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Understanding marine predator habitat use in the Mediterranean through eDNA

Dr Simon Goodman (SoB), Dr Elena Valsecchi (University of Milano-Bicocca, Italy)

Contact email: s.j.goodman@leeds.ac.uk

Summary

Understanding how animals use their habitats in relation to environmental and ecological factors is fundamental to basic ecological studies, evaluating potential exposure to impacts from human activities, and assessing species vulnerability to climate and ecosystem change. Such knowledge is also vital for spatial conservation planning, such as determining where to site protected areas and evaluating how species might interact with existing protected areas.

Marine vertebrates are particularly challenging to study because they are highly mobile, are often in remote areas, and are difficult to observe directly. However, tagging and telemetry studies, combined with the growing availability of remote sensing data and novel spatial statistical tools, is allowing the development of large scale habitat usage for many marine predator species. Such models are becoming increasingly important for marine spatial planning. However, such studies are potentially limited by expense, logistical challenges, and data collection may be focused on relatively small numbers of focal species.

In recent years rapid development of high throughput DNA sequencing technology has facilitated sensitive new approaches to quantifying biodiversity in environmental samples, such as soil and water, collectively known as environmental-DNA (eDNA). These techniques give new ways to detect single species of interest, or to profile species communities from trace amounts of DNA shed into the environment. In the context of marine ecosystems, eDNA may offer complementary and sometimes alternatives to other established approaches such as telemetry and population surveys to evaluating the spatial distribution of biodiversity. Potential benefits include the ability to survey for multiple species simultaneously, and across time series and large spatial areas at relatively low cost.

In this project we will develop and validate new eDNA tools targeted to monitoring marine vertebrates (with a focus on cetaceans, and large predatory fish), and apply them to evaluate spatial and temporal variation in habitat use by the focal species in the Mediterranean Sea, and assess to what extent eDNA based surveys correlate with conventional methods for monitoring marine biodiversity. The work is a collaboration between Dr Simon Goodman (University of Leeds, UK) and Dr Elena Valsecchi (University of Milano-Bicocca, Italy) within the framework of the MeD for Med project, an initiative to develop and apply eDNA to biodiversity monitoring in the Mediterranean Sea.

With support from Italian shipping companies, and marine mammal observer programmes, we will use passenger ferries traversing Mediterranean routes as mobile sampling platforms. These routes are ideal since they traverse many known marine biodiversity hotspots, and collaboration with marine mammal observer programmes allow cross checking of eDNA results against visual detections of cetaceans. In addition we will also undertake systematic sampling of other locations based on existing published data and models of Mediterranean marine biodiversity, to evaluate the predictive capacity of eDNA tools. Ultimately such eDNA tools have potential to become an essential part of biodiversity monitoring tool kits, with direct implication for conservation management, and evaluating environmental impacts from human activities.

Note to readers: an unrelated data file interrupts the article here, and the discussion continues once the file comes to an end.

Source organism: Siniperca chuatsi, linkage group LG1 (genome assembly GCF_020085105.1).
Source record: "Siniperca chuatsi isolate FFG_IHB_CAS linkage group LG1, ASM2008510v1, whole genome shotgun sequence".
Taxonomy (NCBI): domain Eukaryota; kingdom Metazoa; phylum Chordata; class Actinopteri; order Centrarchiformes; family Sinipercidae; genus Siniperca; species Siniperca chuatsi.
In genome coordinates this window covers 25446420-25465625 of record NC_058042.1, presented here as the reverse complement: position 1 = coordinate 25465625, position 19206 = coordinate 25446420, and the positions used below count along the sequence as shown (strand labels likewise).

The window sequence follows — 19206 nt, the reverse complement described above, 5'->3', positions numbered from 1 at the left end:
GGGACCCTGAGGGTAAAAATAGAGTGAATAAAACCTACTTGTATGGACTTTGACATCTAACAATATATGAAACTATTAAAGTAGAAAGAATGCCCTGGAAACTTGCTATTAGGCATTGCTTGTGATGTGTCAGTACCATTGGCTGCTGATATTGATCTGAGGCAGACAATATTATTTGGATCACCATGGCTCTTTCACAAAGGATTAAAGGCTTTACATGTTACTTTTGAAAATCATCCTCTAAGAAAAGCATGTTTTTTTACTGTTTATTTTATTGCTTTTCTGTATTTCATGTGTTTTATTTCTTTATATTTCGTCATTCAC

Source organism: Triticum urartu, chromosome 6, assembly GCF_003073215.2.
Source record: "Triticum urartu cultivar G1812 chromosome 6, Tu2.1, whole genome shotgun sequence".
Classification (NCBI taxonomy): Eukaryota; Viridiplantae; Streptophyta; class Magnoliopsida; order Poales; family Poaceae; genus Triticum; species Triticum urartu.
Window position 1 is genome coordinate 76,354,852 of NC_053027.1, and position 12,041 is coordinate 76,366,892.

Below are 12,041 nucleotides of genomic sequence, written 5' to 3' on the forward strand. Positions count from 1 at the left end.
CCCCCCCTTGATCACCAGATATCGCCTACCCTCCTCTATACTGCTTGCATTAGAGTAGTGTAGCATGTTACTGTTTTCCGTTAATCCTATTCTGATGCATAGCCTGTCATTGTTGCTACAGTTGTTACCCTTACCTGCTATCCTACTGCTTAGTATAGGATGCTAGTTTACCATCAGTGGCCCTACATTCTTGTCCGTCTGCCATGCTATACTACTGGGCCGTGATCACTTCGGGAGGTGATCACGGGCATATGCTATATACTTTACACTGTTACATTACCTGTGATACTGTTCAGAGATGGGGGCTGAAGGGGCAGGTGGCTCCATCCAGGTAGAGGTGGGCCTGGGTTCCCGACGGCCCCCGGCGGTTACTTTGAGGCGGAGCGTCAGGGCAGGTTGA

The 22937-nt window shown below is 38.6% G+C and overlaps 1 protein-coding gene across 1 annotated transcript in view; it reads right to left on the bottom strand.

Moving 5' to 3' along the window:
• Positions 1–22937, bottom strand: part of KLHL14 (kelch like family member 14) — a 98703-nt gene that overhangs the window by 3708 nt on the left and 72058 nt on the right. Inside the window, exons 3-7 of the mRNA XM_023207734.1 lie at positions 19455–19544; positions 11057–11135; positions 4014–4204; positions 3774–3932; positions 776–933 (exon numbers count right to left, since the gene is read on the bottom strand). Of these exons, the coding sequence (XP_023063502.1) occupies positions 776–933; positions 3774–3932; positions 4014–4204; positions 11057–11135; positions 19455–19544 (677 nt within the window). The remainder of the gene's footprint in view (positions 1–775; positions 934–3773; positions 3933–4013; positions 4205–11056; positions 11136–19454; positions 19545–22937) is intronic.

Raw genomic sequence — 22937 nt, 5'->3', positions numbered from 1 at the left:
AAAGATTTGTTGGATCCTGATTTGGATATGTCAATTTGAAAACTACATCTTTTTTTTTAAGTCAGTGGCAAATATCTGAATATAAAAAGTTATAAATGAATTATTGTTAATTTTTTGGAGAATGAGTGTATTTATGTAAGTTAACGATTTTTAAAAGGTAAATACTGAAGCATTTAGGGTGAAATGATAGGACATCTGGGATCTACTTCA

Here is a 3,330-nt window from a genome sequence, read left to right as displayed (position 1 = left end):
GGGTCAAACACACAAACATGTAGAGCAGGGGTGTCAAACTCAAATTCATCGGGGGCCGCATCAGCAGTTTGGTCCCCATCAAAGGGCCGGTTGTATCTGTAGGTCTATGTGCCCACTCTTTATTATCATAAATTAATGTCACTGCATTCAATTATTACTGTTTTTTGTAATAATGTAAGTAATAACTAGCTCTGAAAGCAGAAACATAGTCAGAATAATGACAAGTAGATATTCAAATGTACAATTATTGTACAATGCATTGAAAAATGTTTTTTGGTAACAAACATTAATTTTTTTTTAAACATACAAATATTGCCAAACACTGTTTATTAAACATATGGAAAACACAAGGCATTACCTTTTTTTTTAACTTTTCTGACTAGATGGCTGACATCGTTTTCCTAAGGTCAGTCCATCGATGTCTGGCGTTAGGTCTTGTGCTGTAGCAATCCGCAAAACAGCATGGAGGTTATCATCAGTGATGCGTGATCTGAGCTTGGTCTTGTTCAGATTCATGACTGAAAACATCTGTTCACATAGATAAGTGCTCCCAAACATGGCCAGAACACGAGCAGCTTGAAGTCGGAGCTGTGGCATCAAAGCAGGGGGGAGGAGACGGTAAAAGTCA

Aims

1. Develop and validate novel eDNA tools for detection and monitoring marine vertebrates with a particular focus on cetaceans and large predatory fish.

2. Develop efficient ship-based eDNA sampling platforms, and compare eDNA surveys against marine mammal observer records.

3. Compare eDNA measures of diversity against existing data on spatial marine biodiversity in the Mediterranean to evaluate the utility of eDNA as a marine biodiversity monitoring tool. 

Expected outcomes

New eDNA tools for marine biodiversity monitoring; new streamlined sampling pipelines that are suitable for routine deployment on regular shipping, by non-specialists; new data on cetacean and other marine predator habitat use in the Mediterranean; the potential to support and refine impact assessments and spatial marine planning currently achieved with other data sources. 

Related undergraduate subjects:

  • Biodiversity
  • Biodiversity conservation
  • Bioinformatics
  • Biology
  • Conservation
  • Conservation biology
  • Ecology
  • Environmental biology
  • Environmental conservation
  • Evolution
  • Forensic science
  • Genetics
  • Molecular ecology
  • Natural sciences
  • Spatial ecology
  • Statistics
  • Zoology